Even when I’m uncomfortable saying “thank you” directly, I let gratitude flow into my actions. I bake cookies and share them. I wonder how people are feeling, and do what I think might help them. I try to show them in concrete ways that we are part of the same world.

Every morning when I wake up, I drink a bottle of water. Then I sit on my couch saying good morning to everything I think of, and being grateful:

Good morning, crow on the roof. I like your caw. Thank you for the song. Good morning, carpet. I like your squish. Thank you for protecting my bare feet from the cold ground. Good morning, person jogging in the dark. I like your dedication. Thank you for reminding me that progress can happen a little at a time.

It’s a wonderful way to start the day. When I get up from that, I always know that there’s ground to stand on. I feel like whatever I choose to do, the whole world will be there to help me face it.

Receiving Gratitude

I’ve noticed that since I started practicing gratitude deliberately, I’ve sometimes felt more comfortable receiving gratitude as well.

It used to be that when someone thanked me, I felt some combination of happy, guilty, scared, and confused, depending on the situation. I think this happened because I really didn’t understand what gratitude was about. I tended to think (not very consciously) things like, “What does this person want from me? Will they expect me to do something in the future?”, “Are they trying to appease me? Do they think I’m upset with them?”, and, “But I didn’t do it for you!” I’d say, “No problem,” or whatever, and try to act like things were fine. But I didn’t really get it.

Here’s what I didn’t get.

“Thank you” is neither a request nor an imposition. It’s an invitation to a certain vantage point. “Thank you” means, “I have noticed that we live in the same world, and I am glad that we do. I’ll go on noticing this and being glad about it even if you float in a glass sky bubble. But you don’t have to float in a glass sky bubble if you don’t want to. You could see us as people in a world together, both of us with feet, both of us able to walk on the ground. There is abundance here. Can you see it?”

When I recognize “thank you” as an invitation to share a world, receiving gratitude feels a whole lot like being grateful myself. It causes warmth in my chest, rather than tightness in my solar plexus. It feels like grounding and connection, rather than uneasiness and distance.

And when I say “You’re welcome” in such moments, I don’t mean, “I agree that I did something nice for you,” nor, “Here are the polite words one says at times like these.” What I mean is, “I welcome you into my world. I welcome this awareness. I walk with you on the same ground, and we both know it.”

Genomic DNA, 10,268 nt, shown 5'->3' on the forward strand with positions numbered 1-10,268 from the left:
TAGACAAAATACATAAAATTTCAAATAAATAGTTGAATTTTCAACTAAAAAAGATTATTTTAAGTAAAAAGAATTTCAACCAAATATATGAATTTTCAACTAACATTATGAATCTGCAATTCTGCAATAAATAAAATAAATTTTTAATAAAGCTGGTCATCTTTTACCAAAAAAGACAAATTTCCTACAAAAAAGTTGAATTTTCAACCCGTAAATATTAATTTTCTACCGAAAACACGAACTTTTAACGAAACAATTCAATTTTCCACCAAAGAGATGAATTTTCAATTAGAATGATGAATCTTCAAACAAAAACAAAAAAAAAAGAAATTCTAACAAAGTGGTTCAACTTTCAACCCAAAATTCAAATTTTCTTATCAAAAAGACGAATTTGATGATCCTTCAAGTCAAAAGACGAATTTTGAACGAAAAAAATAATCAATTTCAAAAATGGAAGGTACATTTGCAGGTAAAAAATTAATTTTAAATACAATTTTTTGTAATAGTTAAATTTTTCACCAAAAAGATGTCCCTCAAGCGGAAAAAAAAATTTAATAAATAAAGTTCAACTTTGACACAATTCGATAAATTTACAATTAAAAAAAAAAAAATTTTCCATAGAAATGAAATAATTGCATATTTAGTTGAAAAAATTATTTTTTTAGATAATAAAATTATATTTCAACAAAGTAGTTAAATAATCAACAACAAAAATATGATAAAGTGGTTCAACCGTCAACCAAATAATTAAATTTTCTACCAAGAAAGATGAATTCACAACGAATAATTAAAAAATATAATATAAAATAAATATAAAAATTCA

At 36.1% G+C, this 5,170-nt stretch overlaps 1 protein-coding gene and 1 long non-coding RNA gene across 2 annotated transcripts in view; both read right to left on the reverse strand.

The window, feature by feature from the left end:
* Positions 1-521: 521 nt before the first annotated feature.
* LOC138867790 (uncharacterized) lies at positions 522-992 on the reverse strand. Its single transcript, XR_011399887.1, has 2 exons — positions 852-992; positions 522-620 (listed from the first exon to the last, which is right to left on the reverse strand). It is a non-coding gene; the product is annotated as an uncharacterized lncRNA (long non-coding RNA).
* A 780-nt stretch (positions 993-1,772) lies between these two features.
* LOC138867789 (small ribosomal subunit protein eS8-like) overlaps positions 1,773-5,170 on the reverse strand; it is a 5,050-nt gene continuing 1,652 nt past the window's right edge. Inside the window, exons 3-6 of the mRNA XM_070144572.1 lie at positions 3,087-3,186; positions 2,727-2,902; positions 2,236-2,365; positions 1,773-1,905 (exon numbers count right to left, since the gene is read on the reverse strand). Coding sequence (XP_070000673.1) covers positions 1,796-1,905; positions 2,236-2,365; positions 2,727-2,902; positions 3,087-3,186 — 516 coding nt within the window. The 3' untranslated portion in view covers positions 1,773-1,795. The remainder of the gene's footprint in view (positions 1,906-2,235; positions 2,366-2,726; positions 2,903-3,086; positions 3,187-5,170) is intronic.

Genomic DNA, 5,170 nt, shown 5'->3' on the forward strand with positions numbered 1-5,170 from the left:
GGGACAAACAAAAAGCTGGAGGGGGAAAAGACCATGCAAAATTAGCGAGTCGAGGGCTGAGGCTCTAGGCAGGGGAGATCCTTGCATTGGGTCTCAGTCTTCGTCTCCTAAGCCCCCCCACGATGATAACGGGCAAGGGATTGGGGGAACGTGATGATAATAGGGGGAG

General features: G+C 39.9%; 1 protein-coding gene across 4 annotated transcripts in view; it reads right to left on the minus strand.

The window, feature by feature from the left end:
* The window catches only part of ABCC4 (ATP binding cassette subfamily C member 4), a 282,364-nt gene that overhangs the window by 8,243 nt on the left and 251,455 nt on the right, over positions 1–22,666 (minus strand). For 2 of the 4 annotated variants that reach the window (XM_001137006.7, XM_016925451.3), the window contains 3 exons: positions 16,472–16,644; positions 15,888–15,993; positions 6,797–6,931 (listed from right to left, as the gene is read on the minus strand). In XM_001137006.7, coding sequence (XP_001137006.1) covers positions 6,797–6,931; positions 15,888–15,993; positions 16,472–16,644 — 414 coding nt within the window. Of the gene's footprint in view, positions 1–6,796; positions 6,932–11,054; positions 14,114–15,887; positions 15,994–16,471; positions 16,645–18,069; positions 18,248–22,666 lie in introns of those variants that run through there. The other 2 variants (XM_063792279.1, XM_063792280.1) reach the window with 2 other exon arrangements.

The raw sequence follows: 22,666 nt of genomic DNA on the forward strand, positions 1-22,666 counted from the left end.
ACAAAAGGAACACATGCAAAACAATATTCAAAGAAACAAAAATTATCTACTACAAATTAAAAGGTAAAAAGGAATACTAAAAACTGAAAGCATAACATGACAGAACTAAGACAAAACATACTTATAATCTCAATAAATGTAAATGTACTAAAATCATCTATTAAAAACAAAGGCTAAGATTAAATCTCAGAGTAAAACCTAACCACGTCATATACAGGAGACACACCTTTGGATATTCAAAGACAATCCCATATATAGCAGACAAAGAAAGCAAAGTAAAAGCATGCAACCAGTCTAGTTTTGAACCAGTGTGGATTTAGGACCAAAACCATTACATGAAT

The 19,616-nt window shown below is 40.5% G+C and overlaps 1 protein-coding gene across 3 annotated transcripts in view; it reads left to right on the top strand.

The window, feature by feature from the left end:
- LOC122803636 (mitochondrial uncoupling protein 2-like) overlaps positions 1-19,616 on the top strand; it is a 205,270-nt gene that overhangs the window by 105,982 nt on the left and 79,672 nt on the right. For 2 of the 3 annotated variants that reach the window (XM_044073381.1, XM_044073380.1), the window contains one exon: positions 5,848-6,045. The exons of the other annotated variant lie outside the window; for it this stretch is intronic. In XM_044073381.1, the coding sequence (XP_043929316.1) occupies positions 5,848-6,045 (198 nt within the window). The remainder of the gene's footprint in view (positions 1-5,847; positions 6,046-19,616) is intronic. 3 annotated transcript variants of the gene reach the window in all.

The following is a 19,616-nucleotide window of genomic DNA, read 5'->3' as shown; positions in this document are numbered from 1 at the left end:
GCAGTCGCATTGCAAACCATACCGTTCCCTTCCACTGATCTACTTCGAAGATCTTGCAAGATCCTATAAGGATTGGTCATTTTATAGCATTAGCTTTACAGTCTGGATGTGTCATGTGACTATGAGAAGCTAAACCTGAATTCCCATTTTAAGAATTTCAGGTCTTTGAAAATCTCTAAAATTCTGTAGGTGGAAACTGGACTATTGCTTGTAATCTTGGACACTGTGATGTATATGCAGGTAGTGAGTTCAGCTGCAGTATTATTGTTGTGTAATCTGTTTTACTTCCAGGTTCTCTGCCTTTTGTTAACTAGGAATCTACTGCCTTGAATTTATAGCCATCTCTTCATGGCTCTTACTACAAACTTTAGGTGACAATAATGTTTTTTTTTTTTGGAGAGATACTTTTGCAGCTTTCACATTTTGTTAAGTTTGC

Dark Though It Is

Gratitude is properly a Winter emotion.

It can happen in the Summer, when things look warm and bright, when I tend to feel that I am powerful all on my own. But I need it more in the Winter. I need it when I might not survive if I fail to recognize a single one of the resources around me.

This is why gratitude should be trained as a skill. Anyone can be grateful with their mouth full of food. It is important to be grateful in times of abundance; it sends that abundance into the future. But to engage gratitude’s power, you have to be grateful when you’re hungry. That’s when every point of contact with the world matters most.

It isn’t hope, or optimism. It’s not about the possibility that food will show up soon, or about pretending you’re full when in fact you’re starving to death.

It’s about going hunting even then. Especially then. It sets you deep in the world, with other people who share your problems, where things can be learned and solutions can be found. When you’re inclined to shiver silently in a ball by yourself, gratitude keeps you moving.


by W. S. Merwin from Migration: New and Selected Poems

with the night falling we are saying thank you
we are stopping on the bridges to bow from the railings
we are running out of the glass rooms
with our mouths full of food to look at the sky
and say thank you
we are standing by the water thanking it
standing by the windows looking out
in our directions

back from a series of hospitals back from a mugging
after funerals we are saying thank you
after the news of the dead
whether or not we knew them we are saying thank you

over telephones we are saying thank you
in doorways and in the backs of cars and in elevators
remembering wars and the police at the door
and the beatings on stairs we are saying thank you
in the banks we are saying thank you
in the faces of the officials and the rich
and of all who will never change
we go on saying thank you thank you

with the animals dying around us
taking our feelings we are saying thank you
with the forests falling faster than the minutes
of our lives we are saying thank you
with the words going out like cells of a brain
with the cities growing over us
we are saying thank you faster and faster
with nobody listening we are saying thank you
thank you we are saying and waving
dark though it is